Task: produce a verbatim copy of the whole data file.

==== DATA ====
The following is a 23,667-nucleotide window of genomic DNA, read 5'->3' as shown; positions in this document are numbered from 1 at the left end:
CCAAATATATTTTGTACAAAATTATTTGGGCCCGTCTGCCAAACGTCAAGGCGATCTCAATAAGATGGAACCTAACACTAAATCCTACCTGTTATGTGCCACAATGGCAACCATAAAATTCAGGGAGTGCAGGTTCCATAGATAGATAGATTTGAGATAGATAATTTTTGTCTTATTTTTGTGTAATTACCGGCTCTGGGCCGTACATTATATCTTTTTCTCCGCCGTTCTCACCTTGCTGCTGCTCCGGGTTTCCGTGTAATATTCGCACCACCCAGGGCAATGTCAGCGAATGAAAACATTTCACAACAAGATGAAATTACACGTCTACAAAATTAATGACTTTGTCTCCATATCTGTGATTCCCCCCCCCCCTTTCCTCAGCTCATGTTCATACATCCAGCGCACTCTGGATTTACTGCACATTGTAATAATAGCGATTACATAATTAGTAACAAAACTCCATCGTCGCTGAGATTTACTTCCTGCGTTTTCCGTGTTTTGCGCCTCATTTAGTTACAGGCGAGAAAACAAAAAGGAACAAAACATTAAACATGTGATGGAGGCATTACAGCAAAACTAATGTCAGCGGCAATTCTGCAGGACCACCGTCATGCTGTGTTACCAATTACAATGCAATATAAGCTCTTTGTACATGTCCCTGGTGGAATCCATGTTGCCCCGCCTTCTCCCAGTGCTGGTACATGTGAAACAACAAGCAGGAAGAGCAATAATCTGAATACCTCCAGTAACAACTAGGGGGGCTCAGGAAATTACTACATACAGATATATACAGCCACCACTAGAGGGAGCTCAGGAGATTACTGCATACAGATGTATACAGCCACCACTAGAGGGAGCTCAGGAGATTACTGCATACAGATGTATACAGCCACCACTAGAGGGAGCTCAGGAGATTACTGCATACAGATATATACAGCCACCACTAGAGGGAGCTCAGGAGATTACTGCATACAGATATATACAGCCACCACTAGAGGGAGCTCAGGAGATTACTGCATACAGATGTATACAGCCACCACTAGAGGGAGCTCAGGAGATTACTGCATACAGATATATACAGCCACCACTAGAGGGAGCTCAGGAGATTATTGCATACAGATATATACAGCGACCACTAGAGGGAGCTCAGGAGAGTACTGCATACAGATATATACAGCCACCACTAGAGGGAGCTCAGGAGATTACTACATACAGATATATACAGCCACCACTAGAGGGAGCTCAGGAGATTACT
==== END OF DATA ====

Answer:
The following is a 23,667-nucleotide window of genomic DNA, read 5'->3' as shown; positions in this document are numbered from 1 at the left end:
CCAAATATATTTTGTACAAAATTATTTGGGCCCGTCTGCCAAACGTCAAGGCGATCTCAATAAGATGGAACCTAACACTAAATCCTACCTGTTATGTGCCACAATGGCAACCATAAAATTCAGGGAGTGCAGGTTCCATAGATAGATAGATTTGAGATAGATAATTTTTGTCTTATTTTTGTGTAATTACCGGCTCTGGGCCGTACATTATATCTTTTTCTCCGCCGTTCTCACCTTGCTGCTGCTCCGGGTTTCCGTGTAATATTCGCACCACCCAGGGCAATGTCAGCGAATGAAAACATTTCACAACAAGATGAAATTACACGTCTACAAAATTAATGACTTTGTCTCCATATCTGTGATTCCCCCCCCCCCTTTCCTCAGCTCATGTTCATACATCCAGCGCACTCTGGATTTACTGCACATTGTAATAATAGCGATTACATAATTAGTAACAAAACTCCATCGTCGCTGAGATTTACTTCCTGCGTTTTCCGTGTTTTGCGCCTCATTTAGTTACAGGCGAGAAAACAAAAAGGAACAAAACATTAAACATGTGATGGAGGCATTACAGCAAAACTAATGTCAGCGGCAATTCTGCAGGACCACCGTCATGCTGTGTTACCAATTACAATGCAATATAAGCTCTTTGTACATGTCCCTGGTGGAATCCATGTTGCCCCGCCTTCTCCCAGTGCTGGTACATGTGAAACAACAAGCAGGAAGAGCAATAATCTGAATACCTCCAGTAACAACTAGGGGGGCTCAGGAAATTACTACATACAGATATATACAGCCACCACTAGAGGGAGCTCAGGAGATTACTGCATACAGATGTATACAGCCACCACTAGAGGGAGCTCAGGAGATTACTGCATACAGATGTATACAGCCACCACTAGAGGGAGCTCAGGAGATTACTGCATACAGATATATACAGCCACCACTAGAGGGAGCTCAGGAGATTACTGCATACAGATATATACAGCCACCACTAGAGGGAGCTCAGGAGATTACTGCATACAGATGTATACAGCCACCACTAGAGGGAGCTCAGGAGATTACTGCATACAGATATATACAGCCACCACTAGAGGGAGCTCAGGAGATTATTGCATACAGATATATACAGCGACCACTAGAGGGAGCTCAGGAGAGTACTGCATACAGATATATACAGCCACCACTAGAGGGAGCTCAGGAGATTACTACATACAGATATATACAGCCACCACTAGAGGGAGCTCAGGAGATTACT